Supervisor Kathryn Barger cast the lone vote opposing a motion to place a measure on the November ballot which seeks to increase property taxes on residential and commercial properties to generate approximately $300 million a year to fund additional stormwater projects.
“The proposed initiative far exceeds the requirements of the MS4 permit which governs pollutant levels in local waterways,” said Supervisor Barger. “The permit is based on assumptions that are antiquated and require updating before we go to the taxpayers for more money.”
“A California State Auditor’s report cites that the Los Angeles Regional Water Quality Control Board has failed to account for the unrealistic cost of compliance with the permit faced by the county and its cities,” she said. “Additionally, the added tax liability would certainly be passed onto renters and would increase already-high housing costs.”
“The Flood Control District does a remarkable job with stormwater, capturing 90 percent of runoff from the waterways of the Upper San Gabriel Valley watershed,” Barger added. “While clean water and recycling and capturing efforts are important, the county needs to step back and reevaluate funding priorities, especially considering a recent increase in public health fees, a new business registration fee, the County Library’s structural deficit, and a potential ballot measure requested by the Fire Department to address its structural deficit.”
LOS ANGELES – In response to recent health concerns around a skid row encampment, Los Angeles County Department of Public Health (Public Health) deployed teams of environmental health inspectors last week that checked area businesses for compliance with existing storage and trash removal regulations.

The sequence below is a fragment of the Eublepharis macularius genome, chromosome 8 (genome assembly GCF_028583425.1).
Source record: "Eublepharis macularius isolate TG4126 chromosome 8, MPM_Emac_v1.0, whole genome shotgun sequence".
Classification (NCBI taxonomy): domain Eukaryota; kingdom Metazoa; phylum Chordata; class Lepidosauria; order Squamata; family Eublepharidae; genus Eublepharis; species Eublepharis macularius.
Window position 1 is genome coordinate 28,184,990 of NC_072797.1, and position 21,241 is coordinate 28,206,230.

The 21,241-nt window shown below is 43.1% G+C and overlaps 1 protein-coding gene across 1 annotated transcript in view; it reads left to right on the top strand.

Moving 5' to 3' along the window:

The Los Angeles County Board of Supervisors unanimously passed an ordinance on Tuesday that would ban landlords from discrimination against prospective tenants who receive government-issued rental assistance, such as Section 8 vouchers.
A Bridgeport couple has uncovered some disheartening news for motorists who grind to a halt as they zip through Valencia, braking for a family of Canada geese, narrowly avoiding a collision with the large birds.
The Santa Clarita City Council and MADD recognized Santa Clarita Valley Sheriff’s deputies Chris Morgan, Tanner Sanchez and Mario Acosta Tuesday for their major role in helping keep local streets safe from drunken drivers.
The city of Santa Clarita’s homeless population increased from 156 people in 2018 to 256 people in 2019, according to city-level data from the 2019 Greater Los Angeles Homeless Count released Friday by the Los Angeles Homeless Services Authority.